TMAH is known to have stability problems because of its degradation into trimethyl amines. This breakdown causes the performance of the slurry to degrade over time. Hence, it is preferable that the modified slurry be used soon after it is prepared. The modified slurry should be used within two hours after preparation, as the polish removal selectivity of the modified slurry diminishes to below 5:1 after about 3 hours.
Useful salts of TMA include, but are not limited to chloride, bromide, iodide, sulfide, or fluoride salts. Most preferably, the TMA salt is tetramethylammonium fluoride added to increase the pH to 11 to 13, and most preferably to 11.6 to 11.9. The correct pH is maintained by a basic solution such as, but not limited to potassium hydroxide. This modified slurry provides a selectivity of 10:1 or greater.
Interestingly, salts of tetraethyl ammonium hydroxide and of tetrabutyl ammonium hydroxide are not effective in enhancing polish removal selectivity.
The following examples are offered to illustrate embodiments of the invention and should not be viewed as limiting the scope of the invention.
This example describes the polish removal selectivity of TMAH used in conjunction with hydrogen peroxide. Pilot wafers (non-patterned) were ran on both plasma enhanced tetra ethyl ortho silicate (PETEOS) and Low pressure, chemical vapor deposited silicon nitride (LPCVD nitride). The slurry was mixed using the above formulations and the wafers polished on a Westech 472 polishing machine. Each pilot wafer was polished for 2 minutes using a slurry flow of 150 milliliters per minute. Pre- and post- measurements of the wafer thicknesses were made using a calibrated Tencor FT750.
Two examples of the Westech tool parameters for the polish process are shown below:
______________________________________Table Speed: 60 RPM 85 RPMCarrier Speed: 40 RPM 40 RPMDown Force: 7 PSI 7 PSIBackpressure: 1.5 PSI 4.5 PSI______________________________________
The polish rates of the PETEOS and LPCVD nitride were measured. The following formula was used to calculate selectivity:
XX=oxide polish rate/nitride polish rate. 1)
This is expressed as XX:1 oxide to nitride selectivity, where "XX" is calculated as above.
Polish rate= Post thickness ()-Pre thickness ()!/time (minutes)2)
These terms can be found in other semiconductor literature and are common definitions in the semiconductor field.
Below is the data reflecting the various ratios of TMAH and H2 O2 added to SC112 to achieve different desired selectivities. The numbers in the table are expressed as ratios of volume of 25% TMAH (2.7 moles/L) and 30% H2 O2 (9.8 moles/L) added to 3000 ml of SC112 slurry.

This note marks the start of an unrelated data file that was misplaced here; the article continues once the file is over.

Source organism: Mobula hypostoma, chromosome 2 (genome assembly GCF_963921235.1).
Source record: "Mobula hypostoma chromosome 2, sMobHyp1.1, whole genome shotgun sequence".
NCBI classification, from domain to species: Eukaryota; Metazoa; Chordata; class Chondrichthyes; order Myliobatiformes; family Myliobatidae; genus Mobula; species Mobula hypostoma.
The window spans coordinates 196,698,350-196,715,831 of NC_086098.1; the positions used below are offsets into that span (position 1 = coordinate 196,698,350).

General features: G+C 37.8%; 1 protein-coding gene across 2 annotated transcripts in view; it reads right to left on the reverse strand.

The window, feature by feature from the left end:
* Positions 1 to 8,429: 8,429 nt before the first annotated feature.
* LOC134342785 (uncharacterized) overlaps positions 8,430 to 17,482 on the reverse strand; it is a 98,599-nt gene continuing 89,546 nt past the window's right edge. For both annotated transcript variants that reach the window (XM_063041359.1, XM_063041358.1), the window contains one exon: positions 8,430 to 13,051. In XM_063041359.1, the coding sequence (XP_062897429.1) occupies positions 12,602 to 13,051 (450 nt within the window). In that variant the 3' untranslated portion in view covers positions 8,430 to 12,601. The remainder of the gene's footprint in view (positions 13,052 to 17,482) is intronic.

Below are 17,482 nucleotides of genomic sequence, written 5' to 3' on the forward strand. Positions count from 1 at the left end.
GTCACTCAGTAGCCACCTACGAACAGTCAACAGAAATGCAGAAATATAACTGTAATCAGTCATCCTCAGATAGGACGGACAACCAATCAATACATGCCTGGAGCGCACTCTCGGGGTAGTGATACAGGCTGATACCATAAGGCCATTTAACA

TABLE 1______________________________________Oxide and Nitride Removal Rates (RR)Ratios of TMAH and H2 O2 are in volume:volumeTMAH H2 O2 Oxide(RR) Nitride(RR) Selectivity______________________________________ 30:1 150:1 100 7.5 13:1100:1 150:1 2500 700 4:1 52:1 300:1 530 17.6 30:1125:1 300:1 2600 700 4:1______________________________________
The ratio of slurry to TMAH (volume:volume) was varied from 30:1 up to 125:1. Hydrogen peroxide was used to adjust the pH to values of 11.3 and 12.3. At a ratio of 52:1 of slurry to TMAH, the etch selectivity was 30:1.
Table 2 shows that an optimal pH of about 11.7 is preferable.
TABLE 2______________________________________Oxide and Nitride Removal Rates (RR)TMAH H2 O2 Oxide(RR) Nitride(RR) Selectivity pH______________________________________53:1 300:1 450 17.7 25.3:1 11.754.1 400:1 950 50 19:1 11.5111:1 500:1 2400 600 4:1 11.169:1 500:1 2400 400 6:1 11.354:1 500:1 460 20 23:1 11.7______________________________________
This investigation was conducted to explore the contribution of a salt of TMA to the slurry. The example was conducted as described above in example 1, except tetramethyl ammonium fluoride salt was added to the slurry at the ratios given.
The mixture included adding 40% TMA(F) H2 O2 and 8 molar potassium hydroxide (KOH) to 2000 ml of SC112. The KOH and the H2O2 were used to maintain a basic pH in the range described herein.
TABLE 3______________________________________Selectivity with Fluoride SaltTMA(F) H2 O2 KOH Selectivity______________________________________10:1 500:1 200:1 6:115:1 500:1 200:1 8:117.5:1 500:1 200:1 15:120:1 500:1 200:1 13:1______________________________________
These data show that fluoride salts of tetramethyl ammonium can be used to decrease the nitride removal rate, therefore increasing the oxide to nitride selectivity.
Although the present invention has been described in detail, it should be understood that various changes, alterations and substitutions may be made to the teachings herein without departing from the spirit and scope of the present invention, which is defined solely by the appended claims.